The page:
5 Secrets to Be A Good Cyclist.
5 Secrets to Be A Good Cyclist.© Images AGN

These tips will help you become a better cyclist. We’ll tell you how to avoid the bonk, ride in a group, do sportive, and improve your cycling cadence.

There are many things you can do to make sure you do well on your rides, whether they are for training, for fun, or for a race.

Get over the slump

The “bonk” is what happens when your body runs out of glycogen and has to start burning fat to keep you going. This hit to your energy stores means you’ll hit the dreaded wall and feel tired, weak, and in need of a good rest.

To avoid the bonk, bring some snacks with you that will keep you fuelled up while you ride. Peanut butter on apple or celery sticks, cooked but cold jacket potato halves, and chunky cheese blocks are all good snacks for biking. A banana is a convenient snack, and the riper it is, the faster it gives you energy.

Ride at Your Optimum Cadence

If you want to improve your performance and reach your full potential, you need to figure out how to ride at your best cadence. When people say “cadence,” they are talking about how fast you pedal. Knowing your cadence, or how fast or slow you are pedalling, is important because it lets you adjust your speed to make sure you are riding smoothly and efficiently.

If you are just starting to ride a bike, try to pedal at 60 to 70 rpm.

So, what is your best rhythm? Well, the IDEA Health and Fitness Association says that professional elite cyclists can ride at 140 to 170 rpm (pedal revolutions per minute). If you’re not Bradley Wiggins, though, you shouldn’t try to match this rpm. Instead, you should try to pedal between 80 and 100 rpm. But if you are just starting out, you should try to pedal at 60 to 70 rpm.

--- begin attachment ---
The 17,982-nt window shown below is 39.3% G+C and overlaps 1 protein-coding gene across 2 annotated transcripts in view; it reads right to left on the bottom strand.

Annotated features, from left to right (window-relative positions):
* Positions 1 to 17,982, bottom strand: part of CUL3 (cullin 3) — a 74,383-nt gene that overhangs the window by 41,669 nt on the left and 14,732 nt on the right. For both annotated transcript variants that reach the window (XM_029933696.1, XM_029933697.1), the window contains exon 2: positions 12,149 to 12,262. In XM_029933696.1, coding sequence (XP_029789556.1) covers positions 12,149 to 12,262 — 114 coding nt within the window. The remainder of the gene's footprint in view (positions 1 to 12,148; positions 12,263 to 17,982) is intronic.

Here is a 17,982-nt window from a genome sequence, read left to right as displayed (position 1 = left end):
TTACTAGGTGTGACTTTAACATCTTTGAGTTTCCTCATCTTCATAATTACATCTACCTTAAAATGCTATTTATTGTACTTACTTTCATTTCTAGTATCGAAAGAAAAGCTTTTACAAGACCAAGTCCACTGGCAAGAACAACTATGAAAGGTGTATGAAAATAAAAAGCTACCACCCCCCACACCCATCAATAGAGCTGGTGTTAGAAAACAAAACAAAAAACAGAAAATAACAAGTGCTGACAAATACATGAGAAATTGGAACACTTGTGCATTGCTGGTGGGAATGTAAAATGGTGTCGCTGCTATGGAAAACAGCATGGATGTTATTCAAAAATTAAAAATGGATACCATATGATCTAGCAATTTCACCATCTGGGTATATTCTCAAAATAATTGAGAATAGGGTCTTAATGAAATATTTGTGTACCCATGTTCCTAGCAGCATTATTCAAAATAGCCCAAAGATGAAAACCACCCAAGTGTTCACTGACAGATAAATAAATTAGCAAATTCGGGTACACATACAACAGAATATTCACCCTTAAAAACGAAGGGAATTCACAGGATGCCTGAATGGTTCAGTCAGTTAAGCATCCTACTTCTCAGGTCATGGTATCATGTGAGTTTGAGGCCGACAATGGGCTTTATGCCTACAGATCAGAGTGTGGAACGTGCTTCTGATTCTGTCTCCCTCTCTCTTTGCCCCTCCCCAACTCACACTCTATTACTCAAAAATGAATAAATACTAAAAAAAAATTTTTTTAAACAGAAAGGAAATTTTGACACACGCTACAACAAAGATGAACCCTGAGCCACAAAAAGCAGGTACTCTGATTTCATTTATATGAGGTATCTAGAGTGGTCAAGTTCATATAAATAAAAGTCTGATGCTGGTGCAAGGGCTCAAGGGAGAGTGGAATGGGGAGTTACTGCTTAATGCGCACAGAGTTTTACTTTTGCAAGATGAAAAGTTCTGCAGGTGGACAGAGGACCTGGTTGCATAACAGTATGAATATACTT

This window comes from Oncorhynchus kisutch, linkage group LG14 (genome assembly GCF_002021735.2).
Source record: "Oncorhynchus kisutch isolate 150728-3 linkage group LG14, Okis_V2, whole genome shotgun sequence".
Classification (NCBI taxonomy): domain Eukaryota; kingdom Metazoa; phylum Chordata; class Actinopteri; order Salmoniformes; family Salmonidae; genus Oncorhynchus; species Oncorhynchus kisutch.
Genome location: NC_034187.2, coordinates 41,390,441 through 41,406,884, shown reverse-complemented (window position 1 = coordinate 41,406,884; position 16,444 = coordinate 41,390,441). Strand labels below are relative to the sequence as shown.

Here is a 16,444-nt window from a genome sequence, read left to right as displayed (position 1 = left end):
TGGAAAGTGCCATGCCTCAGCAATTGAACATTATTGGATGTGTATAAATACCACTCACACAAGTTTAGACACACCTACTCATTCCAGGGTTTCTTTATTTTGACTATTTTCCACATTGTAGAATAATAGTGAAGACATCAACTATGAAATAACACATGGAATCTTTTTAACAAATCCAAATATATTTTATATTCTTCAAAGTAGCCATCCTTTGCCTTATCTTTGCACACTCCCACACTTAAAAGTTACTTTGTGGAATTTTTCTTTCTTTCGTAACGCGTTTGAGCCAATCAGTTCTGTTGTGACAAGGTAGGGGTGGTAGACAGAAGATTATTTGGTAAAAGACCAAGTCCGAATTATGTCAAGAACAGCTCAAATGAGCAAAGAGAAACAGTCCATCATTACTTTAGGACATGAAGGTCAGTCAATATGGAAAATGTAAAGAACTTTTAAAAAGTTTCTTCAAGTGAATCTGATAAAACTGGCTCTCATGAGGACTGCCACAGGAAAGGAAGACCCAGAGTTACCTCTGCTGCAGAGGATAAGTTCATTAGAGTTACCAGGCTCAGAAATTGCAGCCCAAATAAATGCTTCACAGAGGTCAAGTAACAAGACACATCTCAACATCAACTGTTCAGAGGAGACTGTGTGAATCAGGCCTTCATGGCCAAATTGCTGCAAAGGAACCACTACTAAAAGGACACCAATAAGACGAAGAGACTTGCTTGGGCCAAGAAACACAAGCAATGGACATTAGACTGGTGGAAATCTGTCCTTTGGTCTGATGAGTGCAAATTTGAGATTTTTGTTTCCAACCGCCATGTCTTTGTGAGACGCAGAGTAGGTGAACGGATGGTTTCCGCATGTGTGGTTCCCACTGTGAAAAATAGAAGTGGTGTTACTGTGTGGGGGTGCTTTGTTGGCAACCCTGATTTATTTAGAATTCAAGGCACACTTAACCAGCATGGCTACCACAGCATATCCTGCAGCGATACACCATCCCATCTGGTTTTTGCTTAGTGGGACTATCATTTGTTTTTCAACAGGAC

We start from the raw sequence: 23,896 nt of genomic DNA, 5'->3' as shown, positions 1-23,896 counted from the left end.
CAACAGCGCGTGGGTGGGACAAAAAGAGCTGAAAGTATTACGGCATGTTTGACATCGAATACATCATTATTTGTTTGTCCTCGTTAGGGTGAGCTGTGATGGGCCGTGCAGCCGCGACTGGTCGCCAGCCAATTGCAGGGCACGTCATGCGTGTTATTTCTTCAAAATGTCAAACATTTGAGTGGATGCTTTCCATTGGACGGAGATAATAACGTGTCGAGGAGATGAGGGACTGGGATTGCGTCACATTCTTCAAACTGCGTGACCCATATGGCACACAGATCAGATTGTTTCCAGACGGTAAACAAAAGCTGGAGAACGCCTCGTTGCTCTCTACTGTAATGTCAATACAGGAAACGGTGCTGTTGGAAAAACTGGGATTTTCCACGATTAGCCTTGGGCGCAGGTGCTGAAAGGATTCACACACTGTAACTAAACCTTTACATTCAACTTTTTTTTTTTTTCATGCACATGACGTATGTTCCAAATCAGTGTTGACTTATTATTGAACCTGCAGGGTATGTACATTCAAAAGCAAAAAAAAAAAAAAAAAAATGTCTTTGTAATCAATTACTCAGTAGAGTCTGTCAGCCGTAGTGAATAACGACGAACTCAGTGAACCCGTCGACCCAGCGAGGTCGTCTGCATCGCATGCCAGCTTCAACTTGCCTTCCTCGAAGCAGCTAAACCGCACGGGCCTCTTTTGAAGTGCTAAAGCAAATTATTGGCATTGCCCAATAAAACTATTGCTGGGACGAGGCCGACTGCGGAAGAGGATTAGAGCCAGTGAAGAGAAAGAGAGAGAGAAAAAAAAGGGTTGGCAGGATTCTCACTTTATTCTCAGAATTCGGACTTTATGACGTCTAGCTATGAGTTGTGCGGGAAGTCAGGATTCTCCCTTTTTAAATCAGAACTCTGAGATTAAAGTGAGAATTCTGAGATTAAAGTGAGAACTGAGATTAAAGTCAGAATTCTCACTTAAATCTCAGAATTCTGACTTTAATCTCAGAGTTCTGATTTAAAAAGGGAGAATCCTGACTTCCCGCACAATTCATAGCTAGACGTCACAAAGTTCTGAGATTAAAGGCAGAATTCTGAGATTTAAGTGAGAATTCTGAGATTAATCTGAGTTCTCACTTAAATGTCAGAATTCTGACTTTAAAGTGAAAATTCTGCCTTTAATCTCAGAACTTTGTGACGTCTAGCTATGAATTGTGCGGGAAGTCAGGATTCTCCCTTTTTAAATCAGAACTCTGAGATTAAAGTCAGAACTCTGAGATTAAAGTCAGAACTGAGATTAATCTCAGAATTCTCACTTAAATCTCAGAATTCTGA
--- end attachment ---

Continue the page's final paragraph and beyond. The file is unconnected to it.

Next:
There are tools that can help you figure out your rpm, or you can count how many times one of your legs turns in 15 seconds and then multiply that number by four to get your rpm.

Practice riding in a group

If you can ride with ease in a group, not only will your performance improve, but you’ll also be a much safer rider. To get better at group cycling, you should enter some races and get used to riding in groups. During the event, make sure you don’t brake hard and that your movements are smooth and predictable so that other riders can follow you. Talk to the people you’re with.

Usually, if other riders hear or see a car, they’ll let the group know, and you should do the same. You should also be aware of how the road changes, so stay alert and watch out for sharp turns, potholes, and other breaks.


What do you do when a long ride is over? Do you clean your bike and then hop in the shower? You are making a big mistake if you do all of this without refuelling.

After working out, you need to eat enough to replace the nutrients you lost and help your body heal.

After working out, you need to eat enough to replace the nutrients you lost and help your body heal. Your body is very open to taking in nutrients right after a workout, so the sooner you do this, the better. Olympian Chris Hoy used to swear by protein shakes as a way to refuel because they were easier for him to digest than a big meal. Make sure you eat or drink soon after your next ride, and make sure that whatever you eat or drink has protein in it.


You should not only do cycling events to test yourself, but you should also do different kinds of events. Trying out new rides will get you excited and work you in different ways. This will help you get better at riding overall. If you’re used to putting in a lot of miles in training, try entering an audax, which is a timed event where riders have to get from point A to point B using a map and their orienteering skills. If you’re used to going fast on solo rides, try training for a sportive, where getting around is often the main goal, not going as fast as possible.

On the other hand, if you’re taking cycling too seriously, try to add some fun back into your rides. Why not go on more social rides that stop at a few places? You could even bring a camera with you and pay more attention to what’s going on around you to change the focus of your rides.

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